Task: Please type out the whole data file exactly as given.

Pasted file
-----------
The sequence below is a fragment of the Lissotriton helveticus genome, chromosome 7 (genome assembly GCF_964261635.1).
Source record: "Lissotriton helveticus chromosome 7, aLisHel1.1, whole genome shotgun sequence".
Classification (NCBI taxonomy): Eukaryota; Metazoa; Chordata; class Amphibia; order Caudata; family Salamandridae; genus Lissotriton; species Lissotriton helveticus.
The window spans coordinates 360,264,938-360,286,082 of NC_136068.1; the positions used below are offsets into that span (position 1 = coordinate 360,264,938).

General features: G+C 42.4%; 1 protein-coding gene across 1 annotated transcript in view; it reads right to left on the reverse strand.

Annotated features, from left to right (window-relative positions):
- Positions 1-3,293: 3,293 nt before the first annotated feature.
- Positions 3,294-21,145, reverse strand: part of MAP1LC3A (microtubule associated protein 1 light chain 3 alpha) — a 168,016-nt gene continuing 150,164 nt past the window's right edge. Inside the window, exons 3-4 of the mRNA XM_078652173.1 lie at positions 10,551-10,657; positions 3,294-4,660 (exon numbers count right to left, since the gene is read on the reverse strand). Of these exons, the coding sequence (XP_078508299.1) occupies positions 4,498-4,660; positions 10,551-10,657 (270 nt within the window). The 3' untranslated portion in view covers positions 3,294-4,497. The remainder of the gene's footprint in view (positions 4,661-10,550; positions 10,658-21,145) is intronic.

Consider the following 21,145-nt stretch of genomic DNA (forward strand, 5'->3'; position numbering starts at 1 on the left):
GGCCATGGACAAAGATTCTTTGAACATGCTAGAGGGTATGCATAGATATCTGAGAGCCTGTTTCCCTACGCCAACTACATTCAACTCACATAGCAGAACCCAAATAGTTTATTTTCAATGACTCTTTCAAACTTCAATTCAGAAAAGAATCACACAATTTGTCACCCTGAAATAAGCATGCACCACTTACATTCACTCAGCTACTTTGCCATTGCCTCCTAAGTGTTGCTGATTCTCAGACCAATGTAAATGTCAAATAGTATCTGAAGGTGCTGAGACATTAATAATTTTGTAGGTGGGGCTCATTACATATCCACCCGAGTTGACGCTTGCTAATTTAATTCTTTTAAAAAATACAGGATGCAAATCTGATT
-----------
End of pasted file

The sequence below is a fragment of the Lissotriton helveticus genome, chromosome 7 (genome assembly GCF_964261635.1).
Source record: "Lissotriton helveticus chromosome 7, aLisHel1.1, whole genome shotgun sequence".
Classification (NCBI taxonomy): Eukaryota; Metazoa; Chordata; class Amphibia; order Caudata; family Salamandridae; genus Lissotriton; species Lissotriton helveticus.
The window spans coordinates 360,264,938-360,286,082 of NC_136068.1; the positions used below are offsets into that span (position 1 = coordinate 360,264,938).

General features: G+C 42.4%; 1 protein-coding gene across 1 annotated transcript in view; it reads right to left on the reverse strand.

Annotated features, from left to right (window-relative positions):
- Positions 1-3,293: 3,293 nt before the first annotated feature.
- Positions 3,294-21,145, reverse strand: part of MAP1LC3A (microtubule associated protein 1 light chain 3 alpha) — a 168,016-nt gene continuing 150,164 nt past the window's right edge. Inside the window, exons 3-4 of the mRNA XM_078652173.1 lie at positions 10,551-10,657; positions 3,294-4,660 (exon numbers count right to left, since the gene is read on the reverse strand). Of these exons, the coding sequence (XP_078508299.1) occupies positions 4,498-4,660; positions 10,551-10,657 (270 nt within the window). The 3' untranslated portion in view covers positions 3,294-4,497. The remainder of the gene's footprint in view (positions 4,661-10,550; positions 10,658-21,145) is intronic.

Consider the following 21,145-nt stretch of genomic DNA (forward strand, 5'->3'; position numbering starts at 1 on the left):
GGCCATGGACAAAGATTCTTTGAACATGCTAGAGGGTATGCATAGATATCTGAGAGCCTGTTTCCCTACGCCAACTACATTCAACTCACATAGCAGAACCCAAATAGTTTATTTTCAATGACTCTTTCAAACTTCAATTCAGAAAAGAATCACACAATTTGTCACCCTGAAATAAGCATGCACCACTTACATTCACTCAGCTACTTTGCCATTGCCTCCTAAGTGTTGCTGATTCTCAGACCAATGTAAATGTCAAATAGTATCTGAAGGTGCTGAGACATTAATAATTTTGTAGGTGGGGCTCATTACATATCCACCCGAGTTGACGCTTGCTAATTTAATTCTTTTAAAAAATACAGGATGCAAATCTGATT